Others believe talking to Frontier and Comcast is futile. They prefer to follow the lead of western Massachusetts, where 24 small communities across the region have joined forces to build a public fiber to the home broadband network. One estimate suggests 22 Connecticut towns covering 200,000 residents could be reached with a bond-financed fiber network completed by 2018. That network would likely reach more unserved customers than Frontier or Comcast will elect to serve over the next three years combined.

A separate effort to establish gigabit fiber broadband across the state — the CT Gig Project — promptly ran into a buzzsaw of opposition, primarily from incumbent telecommunications companies that refuse to offer that service now. With a threat to current profitable business models, it was not unexpected to hear opposition from Paul Cianelli, CEO of the New England Cable & Telecom Association — a cable company lobbying group.

He called public broadband unnecessary and “potentially disastrous.” He wants assurances no government subsidies or loan guarantees are given to the project. He also said providing gigabit service was unnecessary and faster Internet speeds were not important to the majority of customers in the state. Public broadband proponents respond Cianelli should tell that to the residents of Litchfield Hills and other unserved and underserved communities.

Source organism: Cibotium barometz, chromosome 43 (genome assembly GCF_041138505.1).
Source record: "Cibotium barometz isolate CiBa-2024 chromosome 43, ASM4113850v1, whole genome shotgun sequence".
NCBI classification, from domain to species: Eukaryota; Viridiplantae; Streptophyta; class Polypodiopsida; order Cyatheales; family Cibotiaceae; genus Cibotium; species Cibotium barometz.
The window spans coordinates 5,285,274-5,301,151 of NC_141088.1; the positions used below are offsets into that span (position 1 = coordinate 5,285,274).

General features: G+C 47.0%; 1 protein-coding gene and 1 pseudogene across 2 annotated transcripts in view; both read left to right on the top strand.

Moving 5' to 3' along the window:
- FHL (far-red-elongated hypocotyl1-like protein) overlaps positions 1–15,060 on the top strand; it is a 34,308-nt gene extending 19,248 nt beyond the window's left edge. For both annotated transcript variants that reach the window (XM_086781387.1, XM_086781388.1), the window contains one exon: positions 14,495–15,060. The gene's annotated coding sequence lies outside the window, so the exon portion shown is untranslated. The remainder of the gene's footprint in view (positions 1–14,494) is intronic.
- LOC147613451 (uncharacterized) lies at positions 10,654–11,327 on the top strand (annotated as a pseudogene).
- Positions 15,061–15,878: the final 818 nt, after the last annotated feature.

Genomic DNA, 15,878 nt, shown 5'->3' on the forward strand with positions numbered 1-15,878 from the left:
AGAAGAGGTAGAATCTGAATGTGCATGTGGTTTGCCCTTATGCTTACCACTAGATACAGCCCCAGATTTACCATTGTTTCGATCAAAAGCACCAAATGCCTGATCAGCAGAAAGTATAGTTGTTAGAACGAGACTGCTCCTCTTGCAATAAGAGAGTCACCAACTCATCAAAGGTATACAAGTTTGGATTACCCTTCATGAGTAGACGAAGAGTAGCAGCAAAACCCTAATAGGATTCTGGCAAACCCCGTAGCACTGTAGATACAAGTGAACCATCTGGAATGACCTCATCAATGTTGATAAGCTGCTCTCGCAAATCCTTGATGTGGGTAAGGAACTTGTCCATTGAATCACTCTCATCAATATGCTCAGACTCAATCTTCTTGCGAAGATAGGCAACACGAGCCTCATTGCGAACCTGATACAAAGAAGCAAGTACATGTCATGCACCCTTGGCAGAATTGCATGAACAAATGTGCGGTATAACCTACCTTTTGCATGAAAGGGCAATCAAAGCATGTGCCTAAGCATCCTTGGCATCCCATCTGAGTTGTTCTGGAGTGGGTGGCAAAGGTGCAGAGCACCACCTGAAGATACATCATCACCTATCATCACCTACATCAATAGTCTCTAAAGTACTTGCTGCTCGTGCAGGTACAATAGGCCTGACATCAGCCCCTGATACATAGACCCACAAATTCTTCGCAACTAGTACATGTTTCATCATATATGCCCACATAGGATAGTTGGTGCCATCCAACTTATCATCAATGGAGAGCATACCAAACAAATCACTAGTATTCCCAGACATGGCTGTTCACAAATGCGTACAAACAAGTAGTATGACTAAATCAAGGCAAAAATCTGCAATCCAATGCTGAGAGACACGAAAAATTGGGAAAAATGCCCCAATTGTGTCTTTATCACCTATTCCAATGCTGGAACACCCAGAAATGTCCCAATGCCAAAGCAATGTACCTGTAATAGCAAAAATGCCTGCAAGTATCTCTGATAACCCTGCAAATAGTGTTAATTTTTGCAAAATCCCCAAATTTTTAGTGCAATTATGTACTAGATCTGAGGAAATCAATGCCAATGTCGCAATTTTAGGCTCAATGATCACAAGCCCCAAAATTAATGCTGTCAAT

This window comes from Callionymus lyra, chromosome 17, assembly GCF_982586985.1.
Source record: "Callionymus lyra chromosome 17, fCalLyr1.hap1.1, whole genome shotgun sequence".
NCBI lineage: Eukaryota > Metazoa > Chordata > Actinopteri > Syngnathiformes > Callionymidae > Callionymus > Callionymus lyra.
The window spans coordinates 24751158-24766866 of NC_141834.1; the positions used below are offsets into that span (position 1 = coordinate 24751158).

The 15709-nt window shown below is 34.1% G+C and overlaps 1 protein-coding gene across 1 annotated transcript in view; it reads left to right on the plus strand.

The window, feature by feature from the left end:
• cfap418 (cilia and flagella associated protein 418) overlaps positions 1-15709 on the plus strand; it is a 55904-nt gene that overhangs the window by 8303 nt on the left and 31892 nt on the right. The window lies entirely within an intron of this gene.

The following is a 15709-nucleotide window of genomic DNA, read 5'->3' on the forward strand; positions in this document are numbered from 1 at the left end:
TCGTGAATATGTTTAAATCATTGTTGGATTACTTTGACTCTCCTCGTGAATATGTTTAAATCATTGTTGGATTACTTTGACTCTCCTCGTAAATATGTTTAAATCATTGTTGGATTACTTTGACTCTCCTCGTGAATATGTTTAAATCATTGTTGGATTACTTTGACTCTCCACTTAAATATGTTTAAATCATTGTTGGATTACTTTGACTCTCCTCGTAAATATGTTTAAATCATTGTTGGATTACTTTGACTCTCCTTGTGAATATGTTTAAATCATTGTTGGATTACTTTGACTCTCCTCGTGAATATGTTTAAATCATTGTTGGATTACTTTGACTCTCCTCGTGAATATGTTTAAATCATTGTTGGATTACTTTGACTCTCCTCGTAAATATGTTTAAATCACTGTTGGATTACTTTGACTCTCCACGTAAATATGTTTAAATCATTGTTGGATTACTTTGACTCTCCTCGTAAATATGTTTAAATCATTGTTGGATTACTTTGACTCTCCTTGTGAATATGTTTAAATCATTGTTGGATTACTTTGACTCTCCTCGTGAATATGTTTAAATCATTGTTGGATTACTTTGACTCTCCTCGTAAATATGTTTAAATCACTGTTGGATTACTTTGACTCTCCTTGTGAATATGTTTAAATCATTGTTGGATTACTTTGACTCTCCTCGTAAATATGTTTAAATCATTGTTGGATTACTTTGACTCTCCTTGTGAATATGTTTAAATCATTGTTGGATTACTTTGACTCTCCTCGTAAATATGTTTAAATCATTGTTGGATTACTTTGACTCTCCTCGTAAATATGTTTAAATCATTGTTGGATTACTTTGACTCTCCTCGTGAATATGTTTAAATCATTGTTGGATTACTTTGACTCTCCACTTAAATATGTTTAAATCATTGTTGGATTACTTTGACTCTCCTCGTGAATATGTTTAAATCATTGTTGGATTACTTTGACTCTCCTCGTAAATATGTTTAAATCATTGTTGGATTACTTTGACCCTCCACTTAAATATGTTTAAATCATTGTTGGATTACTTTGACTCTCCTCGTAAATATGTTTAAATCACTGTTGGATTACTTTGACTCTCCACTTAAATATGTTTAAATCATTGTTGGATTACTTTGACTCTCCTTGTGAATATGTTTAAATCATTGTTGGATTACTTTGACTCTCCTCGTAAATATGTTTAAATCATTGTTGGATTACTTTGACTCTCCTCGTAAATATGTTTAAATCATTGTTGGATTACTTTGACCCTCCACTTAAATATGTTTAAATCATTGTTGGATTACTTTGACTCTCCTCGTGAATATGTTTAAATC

Comcast Dragged Into Upgrade for Santa Cruz After Public Broadband Initiative Announced

Before and after competition

Before and after competition

The best way to guarantee service upgrades from Comcast is to threaten to launch your own competing service provider, which is precisely what worked for the community of Santa Cruz, Calif., where Comcast suddenly found the resources to upgrade the local cable system to support speeds faster than 25Mbps.

For more than two years, customers and local governments across Santa Cruz County have been begging Comcast to upgrade the cable system that would have been state-of-the-art if it was still 1997. Customers could not exceed speeds of 25-28Mbps, but Comcast continued advertising its “Performance” tier (50Mbps), Blast! (105Mbps) and even Extreme option (150Mbps), collecting dozens of extra dollars a month from customers while their broadband speeds maxed out below 30Mbps.

The cable system is so antiquated, it could not officially support consistent service above 25Mbps, and many locals complain their speeds were slower than that.